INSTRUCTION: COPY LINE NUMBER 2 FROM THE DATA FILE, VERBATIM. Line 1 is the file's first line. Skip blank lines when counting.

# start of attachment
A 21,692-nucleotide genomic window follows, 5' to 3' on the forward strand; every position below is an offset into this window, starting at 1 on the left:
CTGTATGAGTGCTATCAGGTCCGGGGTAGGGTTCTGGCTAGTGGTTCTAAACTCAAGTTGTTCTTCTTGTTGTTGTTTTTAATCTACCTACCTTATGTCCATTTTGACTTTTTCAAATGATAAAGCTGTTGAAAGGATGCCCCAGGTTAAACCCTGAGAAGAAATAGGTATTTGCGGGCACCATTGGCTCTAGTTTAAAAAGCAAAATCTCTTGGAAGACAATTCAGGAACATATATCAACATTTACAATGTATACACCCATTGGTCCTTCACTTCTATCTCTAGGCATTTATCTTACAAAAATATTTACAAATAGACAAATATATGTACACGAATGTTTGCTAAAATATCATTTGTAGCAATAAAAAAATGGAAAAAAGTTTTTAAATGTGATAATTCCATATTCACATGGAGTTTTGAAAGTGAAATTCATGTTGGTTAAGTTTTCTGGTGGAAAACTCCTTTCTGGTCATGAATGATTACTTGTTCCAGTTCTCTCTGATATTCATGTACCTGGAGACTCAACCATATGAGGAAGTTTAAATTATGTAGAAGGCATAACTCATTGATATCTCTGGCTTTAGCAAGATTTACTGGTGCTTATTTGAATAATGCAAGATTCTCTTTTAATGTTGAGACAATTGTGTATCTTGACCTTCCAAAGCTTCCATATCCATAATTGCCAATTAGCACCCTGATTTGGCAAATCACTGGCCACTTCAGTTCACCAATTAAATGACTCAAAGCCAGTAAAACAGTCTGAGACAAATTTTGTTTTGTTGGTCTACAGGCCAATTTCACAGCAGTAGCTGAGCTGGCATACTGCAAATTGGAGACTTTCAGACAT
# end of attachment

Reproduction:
CTGTATGAGTGCTATCAGGTCCGGGGTAGGGTTCTGGCTAGTGGTTCTAAACTCAAGTTGTTCTTCTTGTTGTTGTTTTTAATCTACCTACCTTATGTCCATTTTGACTTTTTCAAATGATAAAGCTGTTGAAAGGATGCCCCAGGTTAAACCCTGAGAAGAAATAGGTATTTGCGGGCACCATTGGCTCTAGTTTAAAAAGCAAAATCTCTTGGAAGACAATTCAGGAACATATATCAACATTTACAATGTATACACCCATTGGTCCTTCACTTCTATCTCTAGGCATTTATCTTACAAAAATATTTACAAATAGACAAATATATGTACACGAATGTTTGCTAAAATATCATTTGTAGCAATAAAAAAATGGAAAAAAGTTTTTAAATGTGATAATTCCATATTCACATGGAGTTTTGAAAGTGAAATTCATGTTGGTTAAGTTTTCTGGTGGAAAACTCCTTTCTGGTCATGAATGATTACTTGTTCCAGTTCTCTCTGATATTCATGTACCTGGAGACTCAACCATATGAGGAAGTTTAAATTATGTAGAAGGCATAACTCATTGATATCTCTGGCTTTAGCAAGATTTACTGGTGCTTATTTGAATAATGCAAGATTCTCTTTTAATGTTGAGACAATTGTGTATCTTGACCTTCCAAAGCTTCCATATCCATAATTGCCAATTAGCACCCTGATTTGGCAAATCACTGGCCACTTCAGTTCACCAATTAAATGACTCAAAGCCAGTAAAACAGTCTGAGACAAATTTTGTTTTGTTGGTCTACAGGCCAATTTCACAGCAGTAGCTGAGCTGGCATACTGCAAATTGGAGACTTTCAGACAT